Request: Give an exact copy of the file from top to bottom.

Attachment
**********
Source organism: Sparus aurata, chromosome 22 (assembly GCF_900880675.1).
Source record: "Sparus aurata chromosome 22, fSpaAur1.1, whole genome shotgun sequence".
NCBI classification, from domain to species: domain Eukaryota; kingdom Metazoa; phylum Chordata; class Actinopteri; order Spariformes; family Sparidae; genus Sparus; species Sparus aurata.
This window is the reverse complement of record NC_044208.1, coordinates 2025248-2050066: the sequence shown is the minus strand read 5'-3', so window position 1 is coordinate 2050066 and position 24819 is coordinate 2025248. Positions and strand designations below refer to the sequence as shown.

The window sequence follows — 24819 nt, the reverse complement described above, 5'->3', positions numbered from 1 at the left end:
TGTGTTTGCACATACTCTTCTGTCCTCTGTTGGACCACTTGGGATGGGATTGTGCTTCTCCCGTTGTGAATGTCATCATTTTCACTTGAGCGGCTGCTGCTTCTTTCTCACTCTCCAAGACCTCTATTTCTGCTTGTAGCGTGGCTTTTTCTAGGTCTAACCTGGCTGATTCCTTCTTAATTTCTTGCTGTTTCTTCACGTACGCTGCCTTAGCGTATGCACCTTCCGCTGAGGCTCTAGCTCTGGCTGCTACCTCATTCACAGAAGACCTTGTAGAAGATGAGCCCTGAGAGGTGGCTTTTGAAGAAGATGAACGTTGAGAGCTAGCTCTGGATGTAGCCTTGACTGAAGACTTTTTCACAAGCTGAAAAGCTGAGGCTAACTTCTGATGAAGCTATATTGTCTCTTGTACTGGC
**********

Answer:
Source organism: Sparus aurata, chromosome 22 (assembly GCF_900880675.1).
Source record: "Sparus aurata chromosome 22, fSpaAur1.1, whole genome shotgun sequence".
NCBI classification, from domain to species: domain Eukaryota; kingdom Metazoa; phylum Chordata; class Actinopteri; order Spariformes; family Sparidae; genus Sparus; species Sparus aurata.
This window is the reverse complement of record NC_044208.1, coordinates 2025248-2050066: the sequence shown is the minus strand read 5'-3', so window position 1 is coordinate 2050066 and position 24819 is coordinate 2025248. Positions and strand designations below refer to the sequence as shown.

The window sequence follows — 24819 nt, the reverse complement described above, 5'->3', positions numbered from 1 at the left end:
TGTGTTTGCACATACTCTTCTGTCCTCTGTTGGACCACTTGGGATGGGATTGTGCTTCTCCCGTTGTGAATGTCATCATTTTCACTTGAGCGGCTGCTGCTTCTTTCTCACTCTCCAAGACCTCTATTTCTGCTTGTAGCGTGGCTTTTTCTAGGTCTAACCTGGCTGATTCCTTCTTAATTTCTTGCTGTTTCTTCACGTACGCTGCCTTAGCGTATGCACCTTCCGCTGAGGCTCTAGCTCTGGCTGCTACCTCATTCACAGAAGACCTTGTAGAAGATGAGCCCTGAGAGGTGGCTTTTGAAGAAGATGAACGTTGAGAGCTAGCTCTGGATGTAGCCTTGACTGAAGACTTTTTCACAAGCTGAAAAGCTGAGGCTAACTTCTGATGAAGCTATATTGTCTCTTGTACTGGC